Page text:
Monday 17 June 1667

Up, and to my office, where busy all the morning, particularly setting my people to work in transcribing pieces of letters publique and private, which I do collect against a black day to defend the office with and myself. At noon dined at home, Mr. Hater with me alone, who do seem to be confident that this nation will be undone, and with good reason: Wishes himself at Hambrough, as a great many more, he says, he believes do, but nothing but the reconciling of the Presbyterian party will save us, and I am of his mind. At the office all the afternoon, where every moment business of one kind or other about the fire-ships and other businesses, most of them vexatious for want of money, the commanders all complaining that, if they miss to pay their men a night, they run away; seamen demanding money of them by way of advance, and some of Sir Fretcheville Hollis’s men, that he so bragged of, demanding their tickets to be paid, or they would not work: this Hollis, Sir W. Batten and W. Pen say, proves a very …, as Sir W. B. terms him, and the other called him a conceited, idle, prating, lying fellow. But it was pleasant this morning to hear Hollis give me the account what, he says, he told the King in Commissioner Pett’s presence, whence it was that his ship was fit sooner than others, telling the King how he dealt with the several Commissioners and agents of the Ports where he comes, offering Lanyon to carry him a Ton or two of goods to the streights, giving Middleton an hour or two’s hearing of his stories of Barbadoes, going to prayer with Taylor, and standing bare and calling, “If it please your Honour,” to Pett, but Sir W. Pen says that he tells this story to every body, and believes it to be a very lie. At night comes Captain Cocke to see me, and he and I an hour in the garden together. He tells me there have been great endeavours of bringing in the Presbyterian interest, but that it will not do. He named to me several of the insipid lords that are to command the armies that are to be raised. He says the King and Court are all troubled, and the gates of the Court were shut up upon the first coming of the Dutch to us, but they do mind the business no more than ever: that the bankers, he fears, are broke as to ready-money, though Viner had 100,000l. by him when our trouble begun: that he and the Duke of Albemarle have received into their own hands, of Viner, the former 10,000l., and the latter 12,000l., in tallies or assignments, to secure what was in his hands of theirs; and many other great men of our. masters have done the like; which is no good sign, when they begin to fear the main. He and every body cries out of the office of the Ordnance, for their neglects, both at Gravesend and Upnor, and everywhere else. He gone, I to my business again, and then home to supper and to bed. I have lately played the fool much with our Nell, in playing with her breasts. This night, late, comes a porter with a letter from Monsieur Pratt, to borrow 100l. for my Lord Hinchingbroke, to enable him to go out with his troop in the country, as he is commanded; but I did find an excuse to decline it. Among other reasons to myself, this is one, to teach him the necessity of being a good husband, and keeping money or credit by him.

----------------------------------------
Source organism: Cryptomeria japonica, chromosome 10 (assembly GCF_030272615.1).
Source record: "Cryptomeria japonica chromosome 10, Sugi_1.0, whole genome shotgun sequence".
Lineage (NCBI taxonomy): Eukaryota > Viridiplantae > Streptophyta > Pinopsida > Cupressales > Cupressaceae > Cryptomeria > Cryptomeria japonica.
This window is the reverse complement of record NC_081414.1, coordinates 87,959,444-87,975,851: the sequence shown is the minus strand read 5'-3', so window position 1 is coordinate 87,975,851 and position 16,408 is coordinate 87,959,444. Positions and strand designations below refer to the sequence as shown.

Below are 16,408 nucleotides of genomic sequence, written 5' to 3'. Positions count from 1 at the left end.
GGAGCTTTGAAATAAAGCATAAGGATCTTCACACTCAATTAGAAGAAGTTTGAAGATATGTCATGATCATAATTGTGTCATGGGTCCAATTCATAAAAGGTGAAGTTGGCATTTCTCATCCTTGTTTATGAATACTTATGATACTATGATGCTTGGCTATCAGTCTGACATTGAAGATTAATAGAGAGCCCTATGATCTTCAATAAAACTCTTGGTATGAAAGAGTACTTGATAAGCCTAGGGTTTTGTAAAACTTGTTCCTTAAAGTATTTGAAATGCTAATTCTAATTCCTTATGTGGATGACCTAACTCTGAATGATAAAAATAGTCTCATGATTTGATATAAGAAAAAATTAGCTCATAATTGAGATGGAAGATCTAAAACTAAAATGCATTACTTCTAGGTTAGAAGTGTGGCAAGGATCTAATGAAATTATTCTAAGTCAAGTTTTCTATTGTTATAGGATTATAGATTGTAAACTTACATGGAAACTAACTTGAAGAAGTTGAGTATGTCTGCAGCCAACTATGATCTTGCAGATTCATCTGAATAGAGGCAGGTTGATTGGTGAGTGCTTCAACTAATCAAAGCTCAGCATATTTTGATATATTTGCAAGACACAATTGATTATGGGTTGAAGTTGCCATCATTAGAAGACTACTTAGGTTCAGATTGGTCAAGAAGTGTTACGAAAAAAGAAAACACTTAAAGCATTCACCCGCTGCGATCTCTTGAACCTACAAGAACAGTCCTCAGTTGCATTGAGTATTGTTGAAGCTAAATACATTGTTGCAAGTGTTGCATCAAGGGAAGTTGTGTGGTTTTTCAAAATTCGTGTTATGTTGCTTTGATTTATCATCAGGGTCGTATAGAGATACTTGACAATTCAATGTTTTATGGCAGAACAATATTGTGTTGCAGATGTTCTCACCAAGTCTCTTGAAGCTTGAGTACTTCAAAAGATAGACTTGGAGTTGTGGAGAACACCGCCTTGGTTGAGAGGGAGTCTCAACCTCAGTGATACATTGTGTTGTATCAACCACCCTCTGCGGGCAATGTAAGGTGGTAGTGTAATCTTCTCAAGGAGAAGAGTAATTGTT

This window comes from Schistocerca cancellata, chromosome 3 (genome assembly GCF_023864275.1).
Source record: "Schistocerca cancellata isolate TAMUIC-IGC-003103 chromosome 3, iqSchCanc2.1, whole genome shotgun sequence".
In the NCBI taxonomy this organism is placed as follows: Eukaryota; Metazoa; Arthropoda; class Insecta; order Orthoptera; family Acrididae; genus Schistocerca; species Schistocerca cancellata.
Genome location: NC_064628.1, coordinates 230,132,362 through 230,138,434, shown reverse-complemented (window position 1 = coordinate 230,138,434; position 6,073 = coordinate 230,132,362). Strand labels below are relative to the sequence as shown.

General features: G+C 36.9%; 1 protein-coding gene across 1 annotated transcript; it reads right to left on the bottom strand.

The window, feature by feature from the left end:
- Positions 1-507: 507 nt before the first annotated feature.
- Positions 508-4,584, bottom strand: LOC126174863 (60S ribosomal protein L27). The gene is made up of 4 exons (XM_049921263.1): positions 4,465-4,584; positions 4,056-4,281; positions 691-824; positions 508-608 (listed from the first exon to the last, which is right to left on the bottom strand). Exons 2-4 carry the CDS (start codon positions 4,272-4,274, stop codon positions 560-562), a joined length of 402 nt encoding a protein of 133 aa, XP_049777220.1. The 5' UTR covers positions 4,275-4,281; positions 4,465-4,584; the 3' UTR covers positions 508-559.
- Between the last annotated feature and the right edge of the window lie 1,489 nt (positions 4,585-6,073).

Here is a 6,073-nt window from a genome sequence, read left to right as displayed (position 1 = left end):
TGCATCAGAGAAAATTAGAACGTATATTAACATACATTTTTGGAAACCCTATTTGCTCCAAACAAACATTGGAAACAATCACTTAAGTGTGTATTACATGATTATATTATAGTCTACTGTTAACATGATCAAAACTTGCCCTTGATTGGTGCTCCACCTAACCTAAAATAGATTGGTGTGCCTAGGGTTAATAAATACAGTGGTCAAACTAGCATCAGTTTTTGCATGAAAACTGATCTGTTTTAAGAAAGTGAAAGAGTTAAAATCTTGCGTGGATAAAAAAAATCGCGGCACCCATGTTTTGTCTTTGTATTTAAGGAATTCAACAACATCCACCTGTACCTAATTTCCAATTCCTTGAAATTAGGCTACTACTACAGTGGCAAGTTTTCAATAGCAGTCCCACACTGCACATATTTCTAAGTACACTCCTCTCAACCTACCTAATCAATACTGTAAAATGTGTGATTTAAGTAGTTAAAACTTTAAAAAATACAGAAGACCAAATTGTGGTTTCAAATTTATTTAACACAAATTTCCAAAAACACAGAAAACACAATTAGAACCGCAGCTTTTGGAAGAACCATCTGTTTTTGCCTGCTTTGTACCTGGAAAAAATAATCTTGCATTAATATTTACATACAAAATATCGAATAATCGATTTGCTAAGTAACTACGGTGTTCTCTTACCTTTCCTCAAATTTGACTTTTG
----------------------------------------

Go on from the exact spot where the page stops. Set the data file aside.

9 Annotations

Terry Foreman  •  Link

“....This Hollis, Sir W. Batten and W. Penn say, proves a very wind-fucker, as Sir W. Batten terms him:....”

L&M text.

Terry Foreman  •  Link

John Evelyn's Diary